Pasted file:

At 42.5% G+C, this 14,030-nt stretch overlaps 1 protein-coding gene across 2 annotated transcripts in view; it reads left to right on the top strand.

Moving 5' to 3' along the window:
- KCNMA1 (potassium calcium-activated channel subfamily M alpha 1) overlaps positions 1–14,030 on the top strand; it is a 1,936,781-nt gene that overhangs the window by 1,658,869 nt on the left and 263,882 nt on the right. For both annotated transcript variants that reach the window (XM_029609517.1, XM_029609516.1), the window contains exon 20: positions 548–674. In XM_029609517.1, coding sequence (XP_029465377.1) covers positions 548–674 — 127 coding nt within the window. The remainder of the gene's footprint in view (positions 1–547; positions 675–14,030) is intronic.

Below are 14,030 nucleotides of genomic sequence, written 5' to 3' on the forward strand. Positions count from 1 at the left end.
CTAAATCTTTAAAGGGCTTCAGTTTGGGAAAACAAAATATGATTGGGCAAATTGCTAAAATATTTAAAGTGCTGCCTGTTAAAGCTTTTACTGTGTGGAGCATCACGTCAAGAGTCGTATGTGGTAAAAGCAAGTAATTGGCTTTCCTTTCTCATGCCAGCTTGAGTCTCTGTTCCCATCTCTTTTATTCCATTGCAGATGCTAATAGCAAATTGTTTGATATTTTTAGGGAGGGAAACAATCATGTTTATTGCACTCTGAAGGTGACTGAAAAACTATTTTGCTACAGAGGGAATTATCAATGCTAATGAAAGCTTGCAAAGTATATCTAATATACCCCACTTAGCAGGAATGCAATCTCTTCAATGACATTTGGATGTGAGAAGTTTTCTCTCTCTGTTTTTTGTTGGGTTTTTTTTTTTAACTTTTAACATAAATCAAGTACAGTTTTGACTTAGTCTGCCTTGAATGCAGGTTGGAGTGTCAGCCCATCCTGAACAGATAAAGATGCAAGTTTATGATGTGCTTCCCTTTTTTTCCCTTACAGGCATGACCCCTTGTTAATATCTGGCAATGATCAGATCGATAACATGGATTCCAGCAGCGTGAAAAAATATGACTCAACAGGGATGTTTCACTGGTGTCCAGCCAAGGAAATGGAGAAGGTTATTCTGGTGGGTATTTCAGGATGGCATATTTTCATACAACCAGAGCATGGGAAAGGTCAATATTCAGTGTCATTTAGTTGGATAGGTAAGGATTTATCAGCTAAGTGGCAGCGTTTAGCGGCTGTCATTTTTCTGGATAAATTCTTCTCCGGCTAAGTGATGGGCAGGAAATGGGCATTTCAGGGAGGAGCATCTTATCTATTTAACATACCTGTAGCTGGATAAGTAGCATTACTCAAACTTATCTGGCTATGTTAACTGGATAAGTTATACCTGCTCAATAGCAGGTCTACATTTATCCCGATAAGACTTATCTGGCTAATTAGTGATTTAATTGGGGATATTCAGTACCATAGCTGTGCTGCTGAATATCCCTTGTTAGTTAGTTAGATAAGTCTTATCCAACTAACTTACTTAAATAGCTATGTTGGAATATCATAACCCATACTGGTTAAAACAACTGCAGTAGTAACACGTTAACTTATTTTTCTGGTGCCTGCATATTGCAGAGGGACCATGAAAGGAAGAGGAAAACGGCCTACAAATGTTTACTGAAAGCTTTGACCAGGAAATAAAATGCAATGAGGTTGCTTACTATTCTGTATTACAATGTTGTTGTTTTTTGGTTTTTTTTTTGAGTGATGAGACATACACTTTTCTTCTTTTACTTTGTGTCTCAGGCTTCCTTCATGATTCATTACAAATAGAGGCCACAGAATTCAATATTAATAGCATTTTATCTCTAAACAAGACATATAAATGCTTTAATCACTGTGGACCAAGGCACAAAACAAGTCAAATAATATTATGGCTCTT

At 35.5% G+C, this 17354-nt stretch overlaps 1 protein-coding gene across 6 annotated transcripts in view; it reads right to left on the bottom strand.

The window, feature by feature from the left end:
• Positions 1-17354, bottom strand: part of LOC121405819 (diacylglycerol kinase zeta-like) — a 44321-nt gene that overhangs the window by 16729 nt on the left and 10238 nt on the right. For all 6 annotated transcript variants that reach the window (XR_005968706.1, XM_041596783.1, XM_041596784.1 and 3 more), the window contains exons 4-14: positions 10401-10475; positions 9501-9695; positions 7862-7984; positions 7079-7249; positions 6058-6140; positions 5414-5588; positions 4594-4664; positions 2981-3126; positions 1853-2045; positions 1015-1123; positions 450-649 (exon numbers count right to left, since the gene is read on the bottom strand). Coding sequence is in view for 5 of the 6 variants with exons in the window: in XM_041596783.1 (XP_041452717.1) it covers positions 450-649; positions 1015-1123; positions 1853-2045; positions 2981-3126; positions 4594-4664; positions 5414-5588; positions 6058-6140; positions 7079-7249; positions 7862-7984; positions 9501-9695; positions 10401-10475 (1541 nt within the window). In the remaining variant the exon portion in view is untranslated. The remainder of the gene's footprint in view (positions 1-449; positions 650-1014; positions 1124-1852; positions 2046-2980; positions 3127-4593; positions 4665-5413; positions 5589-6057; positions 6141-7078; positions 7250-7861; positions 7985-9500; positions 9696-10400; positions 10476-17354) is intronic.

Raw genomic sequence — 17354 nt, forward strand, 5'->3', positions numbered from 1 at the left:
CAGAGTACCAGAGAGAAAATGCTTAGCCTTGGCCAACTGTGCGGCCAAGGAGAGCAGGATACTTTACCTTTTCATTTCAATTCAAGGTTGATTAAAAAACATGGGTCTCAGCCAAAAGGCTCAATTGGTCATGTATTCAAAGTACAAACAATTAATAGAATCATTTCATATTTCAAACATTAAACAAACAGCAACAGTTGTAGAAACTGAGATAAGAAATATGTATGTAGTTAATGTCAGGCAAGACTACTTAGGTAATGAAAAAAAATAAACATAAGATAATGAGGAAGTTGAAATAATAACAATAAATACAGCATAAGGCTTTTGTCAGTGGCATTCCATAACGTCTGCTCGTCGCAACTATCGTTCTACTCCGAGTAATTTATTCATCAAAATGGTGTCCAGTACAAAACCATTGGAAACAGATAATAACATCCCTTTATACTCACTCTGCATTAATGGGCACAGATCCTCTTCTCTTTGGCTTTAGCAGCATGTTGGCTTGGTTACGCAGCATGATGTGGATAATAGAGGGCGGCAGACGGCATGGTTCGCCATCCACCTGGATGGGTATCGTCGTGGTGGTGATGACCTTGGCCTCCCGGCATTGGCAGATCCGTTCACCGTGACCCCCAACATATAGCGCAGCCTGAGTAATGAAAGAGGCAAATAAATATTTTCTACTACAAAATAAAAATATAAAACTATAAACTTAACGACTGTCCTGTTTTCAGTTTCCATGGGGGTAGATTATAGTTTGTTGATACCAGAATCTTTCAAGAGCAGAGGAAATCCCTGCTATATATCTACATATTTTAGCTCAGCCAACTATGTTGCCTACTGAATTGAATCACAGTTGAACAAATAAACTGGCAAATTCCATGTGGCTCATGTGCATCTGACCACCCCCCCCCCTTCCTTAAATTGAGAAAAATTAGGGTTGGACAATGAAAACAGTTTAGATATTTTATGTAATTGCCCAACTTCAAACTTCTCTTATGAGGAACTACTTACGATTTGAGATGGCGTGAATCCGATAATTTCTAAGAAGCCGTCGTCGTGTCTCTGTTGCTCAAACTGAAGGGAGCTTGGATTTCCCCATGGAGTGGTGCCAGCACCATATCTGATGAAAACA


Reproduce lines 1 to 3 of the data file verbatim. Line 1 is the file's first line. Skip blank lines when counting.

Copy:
At 42.5% G+C, this 14,030-nt stretch overlaps 1 protein-coding gene across 2 annotated transcripts in view; it reads left to right on the top strand.

Moving 5' to 3' along the window:
- KCNMA1 (potassium calcium-activated channel subfamily M alpha 1) overlaps positions 1–14,030 on the top strand; it is a 1,936,781-nt gene that overhangs the window by 1,658,869 nt on the left and 263,882 nt on the right. For both annotated transcript variants that reach the window (XM_029609517.1, XM_029609516.1), the window contains exon 20: positions 548–674. In XM_029609517.1, coding sequence (XP_029465377.1) covers positions 548–674 — 127 coding nt within the window. The remainder of the gene's footprint in view (positions 1–547; positions 675–14,030) is intronic.